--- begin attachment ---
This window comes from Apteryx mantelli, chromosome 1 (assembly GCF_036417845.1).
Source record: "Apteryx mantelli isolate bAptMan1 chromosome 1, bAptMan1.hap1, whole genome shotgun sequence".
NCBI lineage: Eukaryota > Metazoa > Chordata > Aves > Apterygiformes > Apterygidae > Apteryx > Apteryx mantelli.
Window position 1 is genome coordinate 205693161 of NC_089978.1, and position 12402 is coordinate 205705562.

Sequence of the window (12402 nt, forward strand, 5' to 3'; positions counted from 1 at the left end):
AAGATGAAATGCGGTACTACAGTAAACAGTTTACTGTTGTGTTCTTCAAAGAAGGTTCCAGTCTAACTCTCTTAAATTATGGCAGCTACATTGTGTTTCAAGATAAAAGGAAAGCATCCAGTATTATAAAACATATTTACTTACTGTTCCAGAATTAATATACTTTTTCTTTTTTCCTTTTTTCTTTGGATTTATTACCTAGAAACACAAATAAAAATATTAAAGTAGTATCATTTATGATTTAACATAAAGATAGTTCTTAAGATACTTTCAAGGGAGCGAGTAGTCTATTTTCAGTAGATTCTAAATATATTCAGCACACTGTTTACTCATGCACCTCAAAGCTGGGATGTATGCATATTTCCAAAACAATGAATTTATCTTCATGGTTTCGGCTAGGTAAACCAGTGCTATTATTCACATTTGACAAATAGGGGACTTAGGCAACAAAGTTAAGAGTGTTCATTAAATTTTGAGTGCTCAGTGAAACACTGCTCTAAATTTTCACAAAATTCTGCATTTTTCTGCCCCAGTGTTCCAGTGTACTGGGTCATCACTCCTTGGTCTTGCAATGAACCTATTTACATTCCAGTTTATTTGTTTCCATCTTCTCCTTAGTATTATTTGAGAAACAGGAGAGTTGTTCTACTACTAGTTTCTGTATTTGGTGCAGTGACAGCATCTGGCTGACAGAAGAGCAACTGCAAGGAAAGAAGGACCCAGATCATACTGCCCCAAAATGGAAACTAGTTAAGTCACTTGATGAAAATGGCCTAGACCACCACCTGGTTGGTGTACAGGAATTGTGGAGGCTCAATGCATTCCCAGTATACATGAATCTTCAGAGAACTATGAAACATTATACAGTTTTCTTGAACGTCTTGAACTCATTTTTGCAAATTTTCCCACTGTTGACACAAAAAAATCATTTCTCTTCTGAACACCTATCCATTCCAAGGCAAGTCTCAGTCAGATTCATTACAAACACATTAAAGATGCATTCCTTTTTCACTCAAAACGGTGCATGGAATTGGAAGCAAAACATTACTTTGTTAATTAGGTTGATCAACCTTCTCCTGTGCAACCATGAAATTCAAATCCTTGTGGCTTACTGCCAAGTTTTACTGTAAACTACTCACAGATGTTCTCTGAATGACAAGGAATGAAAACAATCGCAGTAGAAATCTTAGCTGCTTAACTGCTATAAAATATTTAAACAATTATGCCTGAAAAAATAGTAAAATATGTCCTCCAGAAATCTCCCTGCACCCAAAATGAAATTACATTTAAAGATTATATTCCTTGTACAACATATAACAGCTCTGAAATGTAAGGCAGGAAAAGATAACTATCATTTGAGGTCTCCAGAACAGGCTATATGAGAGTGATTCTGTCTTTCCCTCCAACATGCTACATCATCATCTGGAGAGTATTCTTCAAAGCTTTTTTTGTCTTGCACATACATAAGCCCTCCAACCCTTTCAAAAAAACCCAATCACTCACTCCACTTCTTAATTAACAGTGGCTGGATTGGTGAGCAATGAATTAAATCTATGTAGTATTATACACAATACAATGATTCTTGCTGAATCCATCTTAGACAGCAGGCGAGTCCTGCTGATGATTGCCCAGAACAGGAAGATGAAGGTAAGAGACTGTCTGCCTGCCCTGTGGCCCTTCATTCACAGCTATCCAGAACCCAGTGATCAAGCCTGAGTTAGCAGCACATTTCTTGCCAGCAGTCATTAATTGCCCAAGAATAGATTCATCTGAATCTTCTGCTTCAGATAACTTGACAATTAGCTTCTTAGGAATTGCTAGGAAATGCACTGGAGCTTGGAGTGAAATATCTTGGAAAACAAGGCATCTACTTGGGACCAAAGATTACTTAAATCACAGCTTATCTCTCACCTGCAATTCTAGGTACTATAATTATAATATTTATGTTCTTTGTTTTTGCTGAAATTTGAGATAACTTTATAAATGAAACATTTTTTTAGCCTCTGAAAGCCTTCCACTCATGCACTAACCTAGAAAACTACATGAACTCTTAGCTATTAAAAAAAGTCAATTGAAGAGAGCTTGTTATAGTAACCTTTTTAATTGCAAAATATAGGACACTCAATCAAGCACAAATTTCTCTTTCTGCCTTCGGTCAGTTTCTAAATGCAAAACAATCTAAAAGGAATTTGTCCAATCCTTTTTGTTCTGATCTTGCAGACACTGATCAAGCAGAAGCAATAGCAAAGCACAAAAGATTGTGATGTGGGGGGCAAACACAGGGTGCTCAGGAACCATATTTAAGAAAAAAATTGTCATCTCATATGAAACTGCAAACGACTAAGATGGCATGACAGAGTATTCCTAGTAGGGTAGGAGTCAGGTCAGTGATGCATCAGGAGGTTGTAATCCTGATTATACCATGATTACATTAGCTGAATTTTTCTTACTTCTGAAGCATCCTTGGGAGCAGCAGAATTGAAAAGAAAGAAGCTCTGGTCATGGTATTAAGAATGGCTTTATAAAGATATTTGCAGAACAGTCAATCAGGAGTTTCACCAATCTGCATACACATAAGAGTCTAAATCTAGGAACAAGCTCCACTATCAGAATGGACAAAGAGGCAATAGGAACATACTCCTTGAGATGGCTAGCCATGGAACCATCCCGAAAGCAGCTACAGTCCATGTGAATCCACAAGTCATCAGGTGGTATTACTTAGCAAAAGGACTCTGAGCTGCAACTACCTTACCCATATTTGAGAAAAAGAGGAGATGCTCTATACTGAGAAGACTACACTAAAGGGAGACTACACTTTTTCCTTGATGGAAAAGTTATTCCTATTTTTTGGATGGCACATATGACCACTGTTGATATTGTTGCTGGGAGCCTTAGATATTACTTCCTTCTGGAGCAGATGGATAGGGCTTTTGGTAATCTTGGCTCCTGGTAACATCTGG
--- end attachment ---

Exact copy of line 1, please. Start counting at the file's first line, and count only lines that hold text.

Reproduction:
This window comes from Apteryx mantelli, chromosome 1 (assembly GCF_036417845.1).